STOCKHOLDER'S EQUITY

 

 

 

 

 

 

 

 

Common stock ($0.001 par value; 1,750,000,000 shares authorized; 3,272,311 shares issued and outstanding at September 30, 2015 and 2014)

 

 

3,272

 

 

 

3,272

 

Additional Paid in Capital

 

 

10,099,040

 

 

 

10,099,040

 

Accumulated Deficit

 

 

(11,600,834 )

 

 

(11,542,736 )

TOTAL STOCKHOLDER'S EQUITY (DEFICIT)

 

 

(1,498,522 )

 

 

(1,440,424 )

TOTAL LIABILITIES AND STOCKHOLDER'S EQUITY/(DEFICIT)

 

$ -

 

 

$ -

 

 

The accompanying notes are an integral part of these financial statements

 

 
F-2
 
Table of Contents

 

China Grand Resorts, Inc.

Statements of Operations

 

 

 

For the fiscal years

ended September 30,

 

 

 

2015

 

 

2014

 

 

 

 

 

 

(Unaudited)

 

 

 

 

 

 

 

 

Sales

 

$ -

 

 

$ -

 

Total Revenue

 

$ -

 

 

$ -

 

 

 

 

 

 

 

 

 

 

EXPENSES:

 

 

 

 

 

 

 

 

Selling, General and Administrative

 

 

-

 

 

 

74,302

 

Depreciation Expense

 

 

-

 

 

 

1,882

 

Professional Fees

 

 

-

 

 

 

-

 

Total Expense

 

 

-

 

 

 

76,184

 

Loss from operations

 

$ -

 

 

$ (76,184 )

OTHER INCOME/(EXPENSES):

 

 

 

 

 

 

 

 

Interest Income

 

$ -

 

 

$ 10

 

Interest Expense

 

$ (58,098 )

 

$ (61,161 )

Total Other Net Income/(Expense)

 

$ (58,098 )

 

$ (61,151 )

Loss Before Income tax

 

$ (58,098 )

 

$ (137,335 )

Provision for Income Taxes

 

$ -

 

 

$ -

 

NET LOSS

 

$ (58,098 )

 

$ (137,335 )

Effects of Foreign Currency Conversion

 

$ -

 

 

$ (1,489 )

NET LOSS FROM CONTINUING OPERATIONS

 

$ (58,098 )

 

$ (138,824 )

NET INCOME/(LOSS) FROM DISCONTINUED OPERATIONS:

 

 

 

 

 

 

 

 

Loss on Disposition of Assets from Abandoned Company

 

$ -

 

 

$ (15,807 )

NET INCOME FROM DISCONTINUED OPERATIONS

 

$ -

 

 

$ (15,807 )

Net Income/(Loss)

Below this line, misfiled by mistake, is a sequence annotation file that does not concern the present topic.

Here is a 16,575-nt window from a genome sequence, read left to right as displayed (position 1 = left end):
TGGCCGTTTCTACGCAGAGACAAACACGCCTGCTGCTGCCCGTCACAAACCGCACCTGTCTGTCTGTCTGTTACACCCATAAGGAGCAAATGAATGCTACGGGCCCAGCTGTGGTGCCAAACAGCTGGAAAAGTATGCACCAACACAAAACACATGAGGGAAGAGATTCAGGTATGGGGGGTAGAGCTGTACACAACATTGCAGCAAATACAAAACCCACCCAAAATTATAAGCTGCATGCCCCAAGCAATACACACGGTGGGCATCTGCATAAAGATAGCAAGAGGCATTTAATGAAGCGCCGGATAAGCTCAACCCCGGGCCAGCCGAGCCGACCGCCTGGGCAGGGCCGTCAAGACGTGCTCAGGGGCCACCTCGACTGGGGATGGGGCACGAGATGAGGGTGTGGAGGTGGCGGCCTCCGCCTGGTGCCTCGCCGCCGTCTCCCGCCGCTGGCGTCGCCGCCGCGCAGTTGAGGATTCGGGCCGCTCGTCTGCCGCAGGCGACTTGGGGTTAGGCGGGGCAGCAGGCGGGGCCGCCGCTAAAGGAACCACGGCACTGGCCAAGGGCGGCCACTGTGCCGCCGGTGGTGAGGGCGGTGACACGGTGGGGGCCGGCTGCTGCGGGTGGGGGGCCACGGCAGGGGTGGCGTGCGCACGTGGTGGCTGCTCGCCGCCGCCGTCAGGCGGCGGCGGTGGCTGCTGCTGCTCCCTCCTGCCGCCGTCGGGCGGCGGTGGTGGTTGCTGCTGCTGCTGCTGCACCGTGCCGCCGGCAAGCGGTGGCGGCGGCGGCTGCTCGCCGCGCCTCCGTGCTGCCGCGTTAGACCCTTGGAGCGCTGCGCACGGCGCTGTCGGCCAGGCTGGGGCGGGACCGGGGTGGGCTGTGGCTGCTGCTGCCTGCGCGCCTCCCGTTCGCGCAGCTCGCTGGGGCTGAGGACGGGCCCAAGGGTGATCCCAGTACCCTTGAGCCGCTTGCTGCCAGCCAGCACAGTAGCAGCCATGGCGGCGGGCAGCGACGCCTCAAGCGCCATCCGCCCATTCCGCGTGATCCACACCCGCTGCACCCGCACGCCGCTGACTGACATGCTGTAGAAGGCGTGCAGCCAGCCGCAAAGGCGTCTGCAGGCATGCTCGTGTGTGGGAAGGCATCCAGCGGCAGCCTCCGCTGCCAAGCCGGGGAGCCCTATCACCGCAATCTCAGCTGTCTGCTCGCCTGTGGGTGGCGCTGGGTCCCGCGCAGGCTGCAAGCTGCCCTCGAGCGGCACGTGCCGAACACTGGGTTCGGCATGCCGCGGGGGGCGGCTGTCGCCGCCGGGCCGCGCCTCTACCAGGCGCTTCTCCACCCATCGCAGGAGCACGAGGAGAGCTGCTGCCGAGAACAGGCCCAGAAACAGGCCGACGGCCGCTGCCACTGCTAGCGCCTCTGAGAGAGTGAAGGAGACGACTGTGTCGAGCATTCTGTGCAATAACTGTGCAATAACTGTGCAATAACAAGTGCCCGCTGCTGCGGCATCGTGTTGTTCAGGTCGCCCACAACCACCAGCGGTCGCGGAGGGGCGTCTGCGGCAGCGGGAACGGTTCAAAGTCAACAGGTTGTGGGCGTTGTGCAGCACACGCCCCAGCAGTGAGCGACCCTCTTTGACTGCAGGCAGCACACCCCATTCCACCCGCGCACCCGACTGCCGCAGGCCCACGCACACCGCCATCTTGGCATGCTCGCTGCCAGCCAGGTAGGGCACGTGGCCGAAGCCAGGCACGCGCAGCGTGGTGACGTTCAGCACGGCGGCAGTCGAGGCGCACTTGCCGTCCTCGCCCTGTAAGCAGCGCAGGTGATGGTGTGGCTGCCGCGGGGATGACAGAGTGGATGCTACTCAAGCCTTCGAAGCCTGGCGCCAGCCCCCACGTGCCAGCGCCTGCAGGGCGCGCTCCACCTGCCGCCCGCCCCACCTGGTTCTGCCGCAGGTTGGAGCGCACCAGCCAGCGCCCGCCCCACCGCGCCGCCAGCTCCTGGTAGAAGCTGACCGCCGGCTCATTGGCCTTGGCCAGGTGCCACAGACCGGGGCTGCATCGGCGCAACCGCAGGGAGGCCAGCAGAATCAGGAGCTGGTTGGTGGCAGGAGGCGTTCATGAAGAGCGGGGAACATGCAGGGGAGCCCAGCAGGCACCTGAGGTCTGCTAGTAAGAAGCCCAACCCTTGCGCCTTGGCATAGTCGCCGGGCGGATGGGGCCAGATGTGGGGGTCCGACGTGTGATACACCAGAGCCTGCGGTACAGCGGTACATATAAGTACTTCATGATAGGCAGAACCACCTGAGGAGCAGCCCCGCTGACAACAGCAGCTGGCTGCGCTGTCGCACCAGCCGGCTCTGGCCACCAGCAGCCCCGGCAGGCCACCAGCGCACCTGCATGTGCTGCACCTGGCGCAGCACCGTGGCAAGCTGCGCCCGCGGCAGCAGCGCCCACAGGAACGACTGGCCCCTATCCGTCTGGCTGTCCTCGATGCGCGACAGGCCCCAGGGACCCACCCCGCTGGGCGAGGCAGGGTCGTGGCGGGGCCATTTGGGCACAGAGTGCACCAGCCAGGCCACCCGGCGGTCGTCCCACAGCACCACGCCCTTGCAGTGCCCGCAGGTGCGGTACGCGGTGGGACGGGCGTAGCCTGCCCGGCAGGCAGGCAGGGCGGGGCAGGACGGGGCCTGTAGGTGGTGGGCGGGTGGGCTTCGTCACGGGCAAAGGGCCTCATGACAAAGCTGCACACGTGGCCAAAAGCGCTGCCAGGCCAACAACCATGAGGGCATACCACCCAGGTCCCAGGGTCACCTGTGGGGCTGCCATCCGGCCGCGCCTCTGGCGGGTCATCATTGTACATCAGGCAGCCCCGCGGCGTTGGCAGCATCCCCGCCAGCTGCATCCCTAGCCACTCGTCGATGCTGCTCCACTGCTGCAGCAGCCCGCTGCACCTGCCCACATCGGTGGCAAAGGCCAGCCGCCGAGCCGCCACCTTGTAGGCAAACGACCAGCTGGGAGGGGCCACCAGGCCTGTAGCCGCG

$ (58,098 )

 

$ (154,631 )

 

 

 

 

 

 

 

 

 

Weighted average common shares outstanding

 

 

3,272,311

 

 

 

3,272,311

 

 

 

 

 

 

 

 

 

 

Basic and fully diluted net loss per common share:

 

 

 

 

 

 

 

 

Continuing Operations

 

$ (0.02 )

 

$ (0.04 )

Discontinued Operations

 

$ -

 

 

$ (0.00 )

Net Income/(Loss)

 

$ (0.02 )

 

$ (0.05 )

 

The accompanying notes are an integral part of these financial statements

 

 
F-3
 
Table of Contents

 

China Grand Resorts, Inc.

Statement of Stockholders' Equity

 

 

 

 

 

 

 

 

 

 

 

 

 

 

Accumulated

 

 

 

 

 

 

Common Stock

 

 

Additional

Paid-in

 

 

Accumulated

 

 

Other Comprehensive

 

 

Total

 

 

 

Shares

 

 

Amount

 

 

Capital

 

 

Deficit

 

 

Income

 

 

Equity

 

 

 

 

 

 

 

 

 

 

 

 

 

 

 

 

 

 

 

 

Balances, September 30, 2013 (unaudited)

 

 

3,272,311

 

 

$ 3,272

 

 

$ 10,099,040

 

 

$ (11,389,594 )

 

$ (857 )

 

$ (1,288,139 )

Effects of Foreign Currency Conversion

 

 

-

 

 

 

-

 

 

 

-

 

 

 

1,489

 

 

 

1,489

 

 

$ 2,978

 

Net Loss From Continuing Operations

 

 

-

 

 

 

-

 

 

 

-

 

 

 

(138,824 )

 

 

-

 

 

$ (138,824 )

Loss on Disposition of Assets from Abandoned Company

 

 

-

 

 

 

-

 

 

 

-

 

 

 

(15,807 )

 

 

(632 )

 

$ (16,439 )

Balances, September 30, 2014 (unaudited)

 

 

3,272,311

 

 

$ 3,272

 

 

$ 10,099,040

 

 

$ (11,542,736 )

 

$ -

 

 

$ (1,440,424 )

Net Income/(Loss) From Continuing Operations

 

 

-

 

 

 

-

 

 

 

-

 

 

 

(58,098 )

 

 

-

 

 

$ (58,098 )

Balances, September 30, 2015

 

 

3,272,311

 

 

 

3,272

 

 

 

10,099,040

 

 

 

(11,600,834 )

 

 

-

 

 

 

(1,498,522 )

 

The accompanying notes are an integral part of these financial statements

 

 
F-4
 
Table of Contents

 

China Grand Resorts, Inc.

Statements of Cash Flows

 

 

 

For the twelve months

ended September 30,

 

 

 

2015

 

 

2014

 

 

 

 

 

 

(Unaudited)

 

CASH FLOWS FROM OPERATING ACTIVITIES:

 

 

 

 

 

 

Net Loss From Continuing Operations

 

$ (58,098 )

 

$ (138,824 )